Only in the indie space do we see games like Pizza vs. Skeletons. Bright and humorous, as well as off-the-walls, it's a 2D action game that stars a 10-foot tall pizza. It has a knack for catching you off guard by design; delicately crafted to avoid the mechanical monotony so common in its space, it's an adventure that re-imagines what it is in almost every level. Sometimes you'll save puppies. Other times, you'll ski. Or butt heads with gigantic skulls. Or just bash skeletons because, hey, that's fun.
You just can't pitch this game to a major publisher. This will never be a blown-up, $60 retail title. It's too free-wheeling, too idealistic. It's too ... different.
I've had my paws all over a pre-release build for the last week or so, and I'm OK with saying that it's looking every bit as awesome as its name implies it will be. Sure, it might not have any ultra-familiar trappings to draw connections to, but that's kind of the point: this thing is bananas, man. It's as far-out as a quasar.
Take the mechanics, for example. In the game, you control a house-sized pizza that can roll, stomp, and jump. Rolling requires a simple tilt of the device. Tap the screen and the pizza jumps. Tap again while in the air and the pizza unleashes a devastating stomp.
Rolling automatically obliterates enemies into plumes of grave dust -- provided they aren't hoisting an over-sized, pizza-skewing spear in front of their bodies. If this is the case, a physics-bending jump and stomp will do the trick. As you play, you'll start running into a few enemies that twist this basic combat model. There's a flying skeleton that requires a bit more touch, as well as other minor iterations on this specific idea.
If that was the game, I'd still be as into it since, you know, you'll be controlling a giant, grimacing pizza on a quest to kill all the skeletons ever. But that's not all there is. Pizza vs. Skeletons is like a conga line of levels and different systems, each one bolting onto the back of the last and making the stream stronger and crazier.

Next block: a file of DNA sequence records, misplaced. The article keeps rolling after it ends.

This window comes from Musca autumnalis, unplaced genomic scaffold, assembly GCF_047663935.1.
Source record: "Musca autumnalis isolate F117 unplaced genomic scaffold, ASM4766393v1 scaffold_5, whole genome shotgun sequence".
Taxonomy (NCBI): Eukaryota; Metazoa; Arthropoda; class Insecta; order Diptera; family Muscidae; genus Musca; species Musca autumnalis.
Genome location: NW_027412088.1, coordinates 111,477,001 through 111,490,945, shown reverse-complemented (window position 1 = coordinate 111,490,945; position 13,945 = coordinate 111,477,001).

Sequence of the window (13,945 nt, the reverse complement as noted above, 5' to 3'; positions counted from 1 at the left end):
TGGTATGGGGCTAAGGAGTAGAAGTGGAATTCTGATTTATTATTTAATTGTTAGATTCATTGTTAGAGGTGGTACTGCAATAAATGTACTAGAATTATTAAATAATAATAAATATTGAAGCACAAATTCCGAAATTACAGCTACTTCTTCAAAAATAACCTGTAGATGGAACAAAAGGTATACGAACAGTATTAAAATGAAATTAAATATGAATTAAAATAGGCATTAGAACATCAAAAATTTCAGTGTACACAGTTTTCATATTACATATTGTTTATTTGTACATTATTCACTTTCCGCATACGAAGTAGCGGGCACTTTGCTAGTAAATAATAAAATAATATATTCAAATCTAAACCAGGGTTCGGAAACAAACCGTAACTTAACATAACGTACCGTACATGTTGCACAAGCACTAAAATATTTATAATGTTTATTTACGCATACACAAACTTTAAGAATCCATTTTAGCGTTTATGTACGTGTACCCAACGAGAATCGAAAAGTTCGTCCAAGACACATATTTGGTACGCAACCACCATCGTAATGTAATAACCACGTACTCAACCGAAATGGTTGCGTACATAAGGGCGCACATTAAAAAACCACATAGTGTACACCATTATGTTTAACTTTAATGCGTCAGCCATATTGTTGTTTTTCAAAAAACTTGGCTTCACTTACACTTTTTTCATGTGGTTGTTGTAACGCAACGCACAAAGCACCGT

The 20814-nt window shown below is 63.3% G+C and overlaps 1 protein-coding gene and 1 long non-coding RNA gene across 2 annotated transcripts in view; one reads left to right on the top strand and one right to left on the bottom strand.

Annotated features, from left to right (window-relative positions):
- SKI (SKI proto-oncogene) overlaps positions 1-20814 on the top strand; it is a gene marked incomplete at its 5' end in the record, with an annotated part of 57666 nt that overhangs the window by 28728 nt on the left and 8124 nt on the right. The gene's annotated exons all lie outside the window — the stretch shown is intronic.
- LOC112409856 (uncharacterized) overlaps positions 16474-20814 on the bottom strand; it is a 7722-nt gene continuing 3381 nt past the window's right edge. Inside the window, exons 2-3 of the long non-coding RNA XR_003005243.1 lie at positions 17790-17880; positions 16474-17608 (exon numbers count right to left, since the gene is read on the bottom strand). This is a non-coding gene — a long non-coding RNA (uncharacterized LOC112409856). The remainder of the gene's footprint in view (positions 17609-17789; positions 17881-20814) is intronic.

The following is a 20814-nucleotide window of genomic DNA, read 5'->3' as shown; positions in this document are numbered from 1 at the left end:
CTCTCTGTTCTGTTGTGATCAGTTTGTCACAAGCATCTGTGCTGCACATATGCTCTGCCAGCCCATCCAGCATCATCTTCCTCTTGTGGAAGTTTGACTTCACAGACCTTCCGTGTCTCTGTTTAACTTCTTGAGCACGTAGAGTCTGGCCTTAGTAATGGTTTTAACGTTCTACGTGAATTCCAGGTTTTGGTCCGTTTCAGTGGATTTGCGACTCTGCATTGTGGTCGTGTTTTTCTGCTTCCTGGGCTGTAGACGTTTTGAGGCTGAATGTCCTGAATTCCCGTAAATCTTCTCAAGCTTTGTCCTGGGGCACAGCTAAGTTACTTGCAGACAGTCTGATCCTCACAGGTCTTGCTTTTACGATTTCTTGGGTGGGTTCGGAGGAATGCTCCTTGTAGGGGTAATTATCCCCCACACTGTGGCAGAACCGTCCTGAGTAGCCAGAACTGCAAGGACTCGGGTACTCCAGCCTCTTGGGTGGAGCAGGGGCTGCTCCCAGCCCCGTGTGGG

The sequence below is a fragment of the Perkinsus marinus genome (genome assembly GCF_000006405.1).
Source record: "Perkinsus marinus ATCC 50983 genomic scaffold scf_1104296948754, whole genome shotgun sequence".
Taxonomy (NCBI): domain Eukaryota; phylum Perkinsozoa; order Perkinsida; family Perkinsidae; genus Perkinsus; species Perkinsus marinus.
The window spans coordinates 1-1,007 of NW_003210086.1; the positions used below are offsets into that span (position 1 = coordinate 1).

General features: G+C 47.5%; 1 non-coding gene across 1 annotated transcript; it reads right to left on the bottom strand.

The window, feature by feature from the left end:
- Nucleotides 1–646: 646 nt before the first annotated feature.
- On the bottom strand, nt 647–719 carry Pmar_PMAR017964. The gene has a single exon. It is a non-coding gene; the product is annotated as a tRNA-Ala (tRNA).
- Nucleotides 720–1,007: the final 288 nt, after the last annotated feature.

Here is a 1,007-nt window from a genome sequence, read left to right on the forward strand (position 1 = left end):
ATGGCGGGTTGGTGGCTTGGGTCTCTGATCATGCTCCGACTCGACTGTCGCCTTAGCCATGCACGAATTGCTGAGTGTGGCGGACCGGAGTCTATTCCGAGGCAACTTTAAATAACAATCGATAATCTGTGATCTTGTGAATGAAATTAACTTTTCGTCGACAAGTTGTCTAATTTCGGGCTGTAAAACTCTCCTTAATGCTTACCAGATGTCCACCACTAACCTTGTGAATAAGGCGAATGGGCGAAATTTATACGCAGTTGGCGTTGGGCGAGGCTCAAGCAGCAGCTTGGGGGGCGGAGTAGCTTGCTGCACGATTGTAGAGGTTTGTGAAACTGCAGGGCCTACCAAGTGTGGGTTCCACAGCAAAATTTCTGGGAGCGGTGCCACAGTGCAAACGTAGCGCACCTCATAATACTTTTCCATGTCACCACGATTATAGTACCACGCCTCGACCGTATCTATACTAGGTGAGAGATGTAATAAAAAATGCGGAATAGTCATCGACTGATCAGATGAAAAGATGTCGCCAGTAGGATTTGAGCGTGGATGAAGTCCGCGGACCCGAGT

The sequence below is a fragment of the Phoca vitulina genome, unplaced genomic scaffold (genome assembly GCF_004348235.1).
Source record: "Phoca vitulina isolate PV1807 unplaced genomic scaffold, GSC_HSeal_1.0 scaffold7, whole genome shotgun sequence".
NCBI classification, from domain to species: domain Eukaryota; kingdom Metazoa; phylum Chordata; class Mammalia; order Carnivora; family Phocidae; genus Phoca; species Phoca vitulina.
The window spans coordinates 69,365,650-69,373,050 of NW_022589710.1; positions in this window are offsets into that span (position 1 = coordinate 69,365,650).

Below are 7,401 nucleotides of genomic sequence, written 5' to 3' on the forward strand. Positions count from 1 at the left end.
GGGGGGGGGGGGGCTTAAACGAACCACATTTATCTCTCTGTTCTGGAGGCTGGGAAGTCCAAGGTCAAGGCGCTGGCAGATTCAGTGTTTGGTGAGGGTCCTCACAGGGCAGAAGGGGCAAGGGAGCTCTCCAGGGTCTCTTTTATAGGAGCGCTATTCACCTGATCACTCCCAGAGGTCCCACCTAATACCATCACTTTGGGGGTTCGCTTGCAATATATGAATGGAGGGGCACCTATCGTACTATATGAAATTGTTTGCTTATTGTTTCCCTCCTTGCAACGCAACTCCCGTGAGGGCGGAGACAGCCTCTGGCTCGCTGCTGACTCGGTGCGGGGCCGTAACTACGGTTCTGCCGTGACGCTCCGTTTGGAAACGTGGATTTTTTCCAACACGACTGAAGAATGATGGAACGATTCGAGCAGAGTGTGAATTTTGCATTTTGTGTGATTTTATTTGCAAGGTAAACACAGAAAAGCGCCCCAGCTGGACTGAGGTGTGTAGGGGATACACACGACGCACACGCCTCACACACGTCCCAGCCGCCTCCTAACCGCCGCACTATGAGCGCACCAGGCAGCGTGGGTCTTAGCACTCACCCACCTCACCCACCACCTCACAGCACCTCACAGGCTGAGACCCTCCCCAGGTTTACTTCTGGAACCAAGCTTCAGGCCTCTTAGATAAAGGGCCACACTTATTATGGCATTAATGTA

In the first chapter, you'll be introduced to a skiing mini-game that doesn't task you with killing. Instead, the objective is to hit the ramps perfectly in order to collect the most currency possible. Later, you'll be balancing the pizza on the top of a huge skull while crossing a pit of spikes, pummeling telltale Angry Birds structures into oblivion, or even bouncing on rocks in a timed adventure that has you knocking skulls off of the tiny platform you'll be forced to work with.
There's a lot more, and I won't spoil it all. I will say, though, that nothing I've been doing is striking me as particularly interesting. Everything in the game exists in the service of fun, kinda like a Rock Band. You're just playing to act out weird power fantasies, and that's cool.
Also, while there's a level of schizophrenia inherent in this kind of design, Riverman ties all of the bits and bobs together into a coherent whole; the sound design is as kooky as the game, and the art direction? It's like something Tim Burton would do if he could (a) draw and (b) chill out every once in a while. The game is bent, but lightly so; its style and its tone fits well with the oodles of off-the-wall content.
There's a good story about this game's design in this week's show. Riverman is composed of two brothers, Jacob and Paul Stevens. Jacob, the art dude, dreamt up the scenarios. Paul, the programmer, then had to figure out a way to not only make it work technically, but also make them fun.
The prototyping phase took awhile and the duo had a lot of back and forths on the subject of dreams vs. the reality of having to make solid, fun-to-play content within the technical parameters of the game.
"There are a few levels that have the theme of your sort of crushing a structure in a way like how you fling birds in Angry Birds at something and destroy it. We thought could we make that fun as a pizza? Well, if you actually physically control your character and just crush, say, the Great Pyramids, that could be interesting." Paul told us earlier this week.
Another fun thing that comes hand-in-hand with the conceit of driving around a huge pizza is topping customization. As you beat levels, you earn currency which can be dropped into extra vegetables or meats, new faces, new glasses, and even hats. Each is lovingly animated, and most are pretty hilarious. I'll go on record here and say that nothing comes close to being as cool as a 10-foot tall pizza with a top hat.
I've held back my progression in the game so I wouldn't get too review-y in this, but I think it's pretty obvious that I'll be embracing the game with open arms when it hits a little later this month on the 16th. We'll be bringing you more around that time, too.
For now, though, keep your eyes on this and Riverman. The studio has never attempted a game this ambitious, this out-of-the-mold, and it seems like it has hit a new stride in the process. I'm excited, and I think you should be, too.